“Investing in people should always be the priority,” said Marcos Victor, vice president of COGERFFN – a pioneering organization aimed at helping communities access forest resources through commercial concession contracts. “With help from the World Bank, we have developed new forestry management plans and identified possible private sector partners to build profitable and sustainable forest concessions that stop illegal deforestation and economically benefits local people.”
Creating Opportunities for a New Forestry Economy
In Mozambique, the REDD+ objectives are ambitious; between 2013 and 2018, the country received $8 million in grants from the FCPF to prepare a National REDD+ Strategy, a forest monitoring system, a forest reference emissions level, and to consult different stakeholders regarding the strategies to reduce deforestation.
The World Bank and its partners, through the FCPF Carbon Fund, are strengthening their commitment to supporting ambitious programs, like this one in Mozambique. In December 2018, Germany’s Federal Minister for the Environment, Nature Conservation, and Nuclear Safety (BMU) announced an additional contribution of EUR15 million to accelerate the implementation of REDD+ programs in Africa.
I have been with the ILM portfolio since its inception. For me, it is so rewarding to witness the real progress Mozambique has made in reducing the deforestation rates and to see the country now in a position to receive payments for reducing emissions.
Mozambique is engaged in a pilot project for REDD+ in two provinces, including Zambézia, establishing a series of new management and monitoring programs, such as promotion of conservation and climate smart agriculture; promotion of key sustainable supply chains (agriculture and forests); development of multi-purpose plantations and restoration of degraded lands; strengthening protected areas management and the implementation of the Zambézia Landscape Program (ZILMP).
ZILMP is curbing deforestation by supporting sustainable multi-purpose plantations that provide local jobs, supply wood for energy, construction and industry, and at the same time reforest these landscapes. These plantations are working to meet local demands for timber and nontimber products while restoring ecological services to degraded land and supporting local food supply.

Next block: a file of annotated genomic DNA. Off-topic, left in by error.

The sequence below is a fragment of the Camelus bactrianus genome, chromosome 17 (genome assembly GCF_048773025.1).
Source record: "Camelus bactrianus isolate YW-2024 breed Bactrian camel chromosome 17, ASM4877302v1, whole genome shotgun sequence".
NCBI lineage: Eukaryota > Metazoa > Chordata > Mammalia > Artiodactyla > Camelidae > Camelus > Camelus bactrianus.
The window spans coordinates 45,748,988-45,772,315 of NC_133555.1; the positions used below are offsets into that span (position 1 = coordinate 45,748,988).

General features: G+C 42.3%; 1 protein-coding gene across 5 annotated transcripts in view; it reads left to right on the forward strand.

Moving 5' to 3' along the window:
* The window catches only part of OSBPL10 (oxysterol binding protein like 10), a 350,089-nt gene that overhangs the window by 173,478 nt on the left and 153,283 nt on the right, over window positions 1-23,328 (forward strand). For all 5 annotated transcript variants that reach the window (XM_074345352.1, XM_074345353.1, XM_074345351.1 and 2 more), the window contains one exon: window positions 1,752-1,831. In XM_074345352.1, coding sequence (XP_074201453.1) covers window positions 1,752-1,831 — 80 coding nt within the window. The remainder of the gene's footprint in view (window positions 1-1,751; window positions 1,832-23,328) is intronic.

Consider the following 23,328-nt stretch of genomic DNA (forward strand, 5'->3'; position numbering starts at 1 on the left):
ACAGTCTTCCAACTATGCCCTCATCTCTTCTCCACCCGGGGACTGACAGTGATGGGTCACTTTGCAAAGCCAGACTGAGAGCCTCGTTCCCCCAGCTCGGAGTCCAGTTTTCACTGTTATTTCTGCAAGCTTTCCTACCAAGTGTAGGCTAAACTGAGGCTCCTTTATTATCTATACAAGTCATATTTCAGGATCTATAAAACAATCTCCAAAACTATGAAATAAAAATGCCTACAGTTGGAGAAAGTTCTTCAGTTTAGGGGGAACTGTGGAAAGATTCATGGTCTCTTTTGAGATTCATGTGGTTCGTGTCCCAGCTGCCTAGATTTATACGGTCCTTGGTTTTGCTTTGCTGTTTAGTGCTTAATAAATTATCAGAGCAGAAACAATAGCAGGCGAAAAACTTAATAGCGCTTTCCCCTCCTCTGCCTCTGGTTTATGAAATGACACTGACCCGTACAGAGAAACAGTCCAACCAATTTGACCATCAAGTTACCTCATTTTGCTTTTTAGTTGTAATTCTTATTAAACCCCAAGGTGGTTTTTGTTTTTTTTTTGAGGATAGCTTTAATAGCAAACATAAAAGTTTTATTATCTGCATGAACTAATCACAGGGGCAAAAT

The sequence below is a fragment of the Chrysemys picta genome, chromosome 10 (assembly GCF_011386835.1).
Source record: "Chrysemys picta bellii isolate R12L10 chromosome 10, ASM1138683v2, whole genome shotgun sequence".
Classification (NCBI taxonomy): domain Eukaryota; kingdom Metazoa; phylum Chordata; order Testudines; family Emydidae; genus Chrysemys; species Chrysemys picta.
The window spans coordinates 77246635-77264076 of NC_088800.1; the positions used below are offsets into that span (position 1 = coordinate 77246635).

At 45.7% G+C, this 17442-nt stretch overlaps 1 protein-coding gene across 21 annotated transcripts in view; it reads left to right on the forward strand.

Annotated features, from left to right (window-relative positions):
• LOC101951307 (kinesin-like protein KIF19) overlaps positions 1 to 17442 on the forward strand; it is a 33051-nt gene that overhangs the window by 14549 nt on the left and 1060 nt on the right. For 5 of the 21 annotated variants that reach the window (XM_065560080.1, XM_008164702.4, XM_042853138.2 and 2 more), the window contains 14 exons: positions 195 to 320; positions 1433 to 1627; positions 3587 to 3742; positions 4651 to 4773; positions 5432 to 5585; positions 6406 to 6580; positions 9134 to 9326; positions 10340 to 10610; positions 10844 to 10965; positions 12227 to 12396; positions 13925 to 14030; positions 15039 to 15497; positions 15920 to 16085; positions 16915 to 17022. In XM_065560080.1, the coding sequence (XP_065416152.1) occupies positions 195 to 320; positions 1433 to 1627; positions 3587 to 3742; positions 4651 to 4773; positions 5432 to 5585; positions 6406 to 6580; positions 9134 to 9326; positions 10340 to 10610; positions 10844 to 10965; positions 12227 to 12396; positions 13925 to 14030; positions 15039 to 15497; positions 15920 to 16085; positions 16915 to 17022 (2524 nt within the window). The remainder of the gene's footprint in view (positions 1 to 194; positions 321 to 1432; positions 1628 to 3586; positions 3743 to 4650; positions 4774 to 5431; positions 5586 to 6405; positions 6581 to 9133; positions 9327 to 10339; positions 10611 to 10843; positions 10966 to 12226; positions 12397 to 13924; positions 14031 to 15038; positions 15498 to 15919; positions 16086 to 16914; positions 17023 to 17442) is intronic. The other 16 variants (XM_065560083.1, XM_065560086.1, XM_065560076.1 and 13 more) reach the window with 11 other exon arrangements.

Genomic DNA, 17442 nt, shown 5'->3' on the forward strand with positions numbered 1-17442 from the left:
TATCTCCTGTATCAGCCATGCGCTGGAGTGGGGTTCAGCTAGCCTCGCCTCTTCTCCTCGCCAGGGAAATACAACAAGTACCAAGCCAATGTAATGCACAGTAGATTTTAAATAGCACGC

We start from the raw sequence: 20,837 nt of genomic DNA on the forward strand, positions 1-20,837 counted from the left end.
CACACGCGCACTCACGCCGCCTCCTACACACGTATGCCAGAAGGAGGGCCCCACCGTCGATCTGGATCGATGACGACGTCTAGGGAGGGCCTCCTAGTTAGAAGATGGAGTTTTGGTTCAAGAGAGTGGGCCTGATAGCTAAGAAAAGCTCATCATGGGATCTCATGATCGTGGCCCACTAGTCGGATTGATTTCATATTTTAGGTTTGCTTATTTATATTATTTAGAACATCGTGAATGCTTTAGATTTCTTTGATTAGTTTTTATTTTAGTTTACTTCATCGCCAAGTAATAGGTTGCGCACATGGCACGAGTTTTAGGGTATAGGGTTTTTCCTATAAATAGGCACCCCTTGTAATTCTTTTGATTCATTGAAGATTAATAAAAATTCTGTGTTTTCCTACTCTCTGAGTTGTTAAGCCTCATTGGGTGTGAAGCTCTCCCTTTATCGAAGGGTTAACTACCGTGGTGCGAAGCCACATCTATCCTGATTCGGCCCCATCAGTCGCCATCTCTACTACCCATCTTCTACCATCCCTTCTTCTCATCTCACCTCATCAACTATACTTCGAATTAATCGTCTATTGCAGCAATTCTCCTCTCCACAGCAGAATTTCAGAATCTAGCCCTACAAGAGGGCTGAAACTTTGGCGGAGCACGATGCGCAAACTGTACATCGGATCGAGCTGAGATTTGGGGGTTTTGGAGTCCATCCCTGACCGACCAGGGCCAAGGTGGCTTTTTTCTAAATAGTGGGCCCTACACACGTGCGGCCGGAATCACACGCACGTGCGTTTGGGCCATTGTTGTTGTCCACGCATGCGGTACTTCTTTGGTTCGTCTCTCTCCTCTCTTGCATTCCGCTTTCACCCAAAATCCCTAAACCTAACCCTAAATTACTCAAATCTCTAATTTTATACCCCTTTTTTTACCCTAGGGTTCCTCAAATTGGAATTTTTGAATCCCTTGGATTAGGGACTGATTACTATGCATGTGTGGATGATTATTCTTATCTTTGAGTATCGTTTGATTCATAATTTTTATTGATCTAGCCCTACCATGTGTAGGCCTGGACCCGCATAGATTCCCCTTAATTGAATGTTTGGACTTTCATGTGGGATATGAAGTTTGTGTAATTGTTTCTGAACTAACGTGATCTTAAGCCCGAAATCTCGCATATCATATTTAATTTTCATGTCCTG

“We dream of developing community-run multi-purpose plantations that protect our native forests from logging while also bringing economic and ecological benefits to the local people,” said Antonio Macaula, President of ANAWAPE, a group of farmers in the Gilé District of Zambézia who are working together to promote conservation and safeguard their shared natural heritage. “With more income we can then invest back into our land and into other economic areas, but always with the spirit of preserving out natural environment.”
Carbon Finance Specialist, World Bank
Karin Kaechele is a Carbon Finance Specialist at the World Bank's Environment and Natural Resources Global Practice, based in Washington, D.C. Kaechele works on forest, landscape, biodiversity and climate change issues. She previously worked with the Bank's Climate Change department. She holds a master’s degree from the School of International and Public Affairs, Columbia University, in environmental Science and Policy. She also has a master’s in environmental science from the University of Sao Paulo (Brazil) and a bachelor’s degree in Biology from the Federal University Minas Gerais (Brazil).